I beg to differ. I think he should have given that title to anyone that thinks a program like cp(1) needs to operate with little itsy-bitsy-teenie-weenie I/Os. The following is the current state of affairs (although not exhaustive) as per measurements I just took with strace on RHEL4:

  • tar: 10KB default, override with –blocking-factor
  • gzip: 32KB in/16KB out
  • cat, md5sum, split, uniq, cp: 4KB

So as you can see these tools vary, but the majority do operate with insidiously ridiculous small I/O sizes. And 10KB as the default for tar? Huh? What a weird value to pick out of the air. At least you can override that by supplying an I/O size using the –blocking-factor option. But still, 10KB? Almost seems like the work of “deranged monkeys.” But is all lost? No.

Open Source
See, I just don’t get it. Supposedly Open Source is so cool because you can read and modify source code to make your life easier and yet people are reluctant to actually do that.  As far as that list of coreutils goes, only cp(1) causes a headache on a direct I/O mounted filesystem because you can’t pipeline it. Can you imagine the intrusive changes one would have to make to cp(1) to stop doing these ridiculous 4KB operations? I can, and have. The following is what I do to the coreutils cp(1):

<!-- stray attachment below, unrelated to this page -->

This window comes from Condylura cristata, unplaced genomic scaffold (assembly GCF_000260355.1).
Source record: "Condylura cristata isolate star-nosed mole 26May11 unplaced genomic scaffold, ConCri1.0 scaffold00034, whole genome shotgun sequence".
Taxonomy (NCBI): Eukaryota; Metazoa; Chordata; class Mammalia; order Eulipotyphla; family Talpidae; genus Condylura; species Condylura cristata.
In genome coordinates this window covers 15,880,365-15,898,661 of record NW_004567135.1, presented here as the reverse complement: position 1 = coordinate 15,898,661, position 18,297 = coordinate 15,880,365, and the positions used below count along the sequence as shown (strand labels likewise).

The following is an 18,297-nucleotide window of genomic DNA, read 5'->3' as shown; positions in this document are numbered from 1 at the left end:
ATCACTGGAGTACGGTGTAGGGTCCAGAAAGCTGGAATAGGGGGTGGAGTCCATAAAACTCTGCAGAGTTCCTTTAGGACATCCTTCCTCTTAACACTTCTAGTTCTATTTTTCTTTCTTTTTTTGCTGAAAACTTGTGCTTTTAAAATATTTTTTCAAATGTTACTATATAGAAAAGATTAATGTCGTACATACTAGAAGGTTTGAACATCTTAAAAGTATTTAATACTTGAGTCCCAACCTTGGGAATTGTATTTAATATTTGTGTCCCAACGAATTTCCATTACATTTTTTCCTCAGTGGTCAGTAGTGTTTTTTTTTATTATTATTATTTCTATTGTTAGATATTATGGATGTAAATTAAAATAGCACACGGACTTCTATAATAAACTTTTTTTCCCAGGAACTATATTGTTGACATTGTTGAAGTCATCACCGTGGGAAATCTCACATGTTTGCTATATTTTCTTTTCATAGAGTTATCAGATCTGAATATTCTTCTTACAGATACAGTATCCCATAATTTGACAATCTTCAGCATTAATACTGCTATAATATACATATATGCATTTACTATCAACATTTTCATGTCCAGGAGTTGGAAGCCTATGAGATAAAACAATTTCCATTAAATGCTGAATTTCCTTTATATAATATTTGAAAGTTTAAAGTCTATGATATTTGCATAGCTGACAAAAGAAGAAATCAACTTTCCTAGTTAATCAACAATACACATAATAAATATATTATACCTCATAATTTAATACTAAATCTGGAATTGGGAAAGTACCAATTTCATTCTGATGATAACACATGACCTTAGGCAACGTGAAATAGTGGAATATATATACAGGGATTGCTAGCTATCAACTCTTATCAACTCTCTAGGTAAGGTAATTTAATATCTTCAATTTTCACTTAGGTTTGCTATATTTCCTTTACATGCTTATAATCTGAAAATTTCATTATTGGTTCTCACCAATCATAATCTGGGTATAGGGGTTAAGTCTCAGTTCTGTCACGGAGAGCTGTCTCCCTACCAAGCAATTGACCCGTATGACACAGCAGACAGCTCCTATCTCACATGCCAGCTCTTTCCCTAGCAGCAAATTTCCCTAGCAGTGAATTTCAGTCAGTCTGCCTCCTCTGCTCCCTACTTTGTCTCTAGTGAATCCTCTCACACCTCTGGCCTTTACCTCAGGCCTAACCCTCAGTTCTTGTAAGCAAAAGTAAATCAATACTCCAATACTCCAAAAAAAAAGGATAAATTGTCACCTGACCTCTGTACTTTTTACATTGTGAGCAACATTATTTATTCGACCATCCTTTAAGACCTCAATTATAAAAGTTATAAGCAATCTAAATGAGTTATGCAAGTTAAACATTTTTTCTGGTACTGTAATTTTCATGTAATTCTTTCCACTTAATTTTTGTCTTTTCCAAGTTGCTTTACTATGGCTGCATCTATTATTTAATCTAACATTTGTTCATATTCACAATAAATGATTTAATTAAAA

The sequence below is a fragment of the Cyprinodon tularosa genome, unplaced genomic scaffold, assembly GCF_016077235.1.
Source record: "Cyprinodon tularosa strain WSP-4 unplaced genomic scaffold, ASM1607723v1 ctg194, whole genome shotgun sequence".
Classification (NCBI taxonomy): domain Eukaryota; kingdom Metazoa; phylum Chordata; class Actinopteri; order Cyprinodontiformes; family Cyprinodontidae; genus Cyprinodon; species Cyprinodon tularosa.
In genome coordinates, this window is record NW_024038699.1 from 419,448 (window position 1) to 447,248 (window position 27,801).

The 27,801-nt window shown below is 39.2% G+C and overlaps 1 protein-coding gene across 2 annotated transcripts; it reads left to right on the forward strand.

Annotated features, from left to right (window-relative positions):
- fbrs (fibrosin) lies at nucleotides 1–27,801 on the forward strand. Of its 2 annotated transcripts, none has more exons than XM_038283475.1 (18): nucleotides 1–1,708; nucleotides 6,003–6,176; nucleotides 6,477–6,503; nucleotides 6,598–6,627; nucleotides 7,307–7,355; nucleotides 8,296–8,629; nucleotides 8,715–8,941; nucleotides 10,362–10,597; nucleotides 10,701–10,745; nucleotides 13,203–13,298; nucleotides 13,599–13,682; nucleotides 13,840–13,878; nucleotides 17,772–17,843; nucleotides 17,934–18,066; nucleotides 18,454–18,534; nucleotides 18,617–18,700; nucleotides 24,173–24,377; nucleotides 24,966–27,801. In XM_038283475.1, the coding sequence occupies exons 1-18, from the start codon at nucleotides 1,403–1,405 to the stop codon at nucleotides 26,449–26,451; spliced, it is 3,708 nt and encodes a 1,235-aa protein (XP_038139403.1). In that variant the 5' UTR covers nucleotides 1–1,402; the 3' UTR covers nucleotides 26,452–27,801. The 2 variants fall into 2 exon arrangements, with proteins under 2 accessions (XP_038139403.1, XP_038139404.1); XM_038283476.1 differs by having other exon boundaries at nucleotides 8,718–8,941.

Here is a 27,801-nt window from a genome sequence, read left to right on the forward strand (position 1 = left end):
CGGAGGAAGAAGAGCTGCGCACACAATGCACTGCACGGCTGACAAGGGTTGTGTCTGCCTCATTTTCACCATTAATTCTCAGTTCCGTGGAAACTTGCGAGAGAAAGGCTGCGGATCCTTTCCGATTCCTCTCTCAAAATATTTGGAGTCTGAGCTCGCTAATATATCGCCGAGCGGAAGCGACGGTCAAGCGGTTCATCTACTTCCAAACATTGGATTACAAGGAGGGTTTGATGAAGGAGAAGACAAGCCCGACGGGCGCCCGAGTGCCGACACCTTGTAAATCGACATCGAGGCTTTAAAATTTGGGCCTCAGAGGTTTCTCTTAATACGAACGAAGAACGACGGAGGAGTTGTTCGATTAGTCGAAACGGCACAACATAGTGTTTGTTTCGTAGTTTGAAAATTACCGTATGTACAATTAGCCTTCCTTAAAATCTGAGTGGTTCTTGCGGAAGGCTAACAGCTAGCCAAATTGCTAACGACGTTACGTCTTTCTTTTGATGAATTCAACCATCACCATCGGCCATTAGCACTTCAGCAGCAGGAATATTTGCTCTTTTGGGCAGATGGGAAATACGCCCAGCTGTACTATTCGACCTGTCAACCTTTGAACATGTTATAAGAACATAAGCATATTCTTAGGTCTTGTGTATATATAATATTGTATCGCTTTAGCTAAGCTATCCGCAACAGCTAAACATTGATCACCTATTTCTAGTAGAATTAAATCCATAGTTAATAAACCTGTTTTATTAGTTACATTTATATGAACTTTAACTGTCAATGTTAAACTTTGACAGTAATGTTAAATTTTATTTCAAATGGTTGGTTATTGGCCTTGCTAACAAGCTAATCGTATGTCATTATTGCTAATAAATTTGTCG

/* buf_size = ST_BLKSIZE (sb);*/
buf_size = 8388608 ;

Eek! Oh the horror. Imagine the testing! Heaven’s sake! But, Kevin, how can you copy a small file with such large I/O requests? The following is a screen shot of two copy operations on a direct I/O mounted filesystem. I copy once with my cp command that will use a 8MB buffer and then again with the shipping cp(1) which uses a 4KB buffer.


Folks, in both cases the file is smaller than the buffer size. The custom cp8M will use an 8MB buffer but can safely (and quickly) copy a 41 byte file the same way the shipping cp(1) does with a 4KB buffer. The file is smaller than the buffer in both cases—no big deal.

So then you have to go through and make custom file tools right? No, you don’t. Let’s look at some other tools.

Living Happily With Direct I/O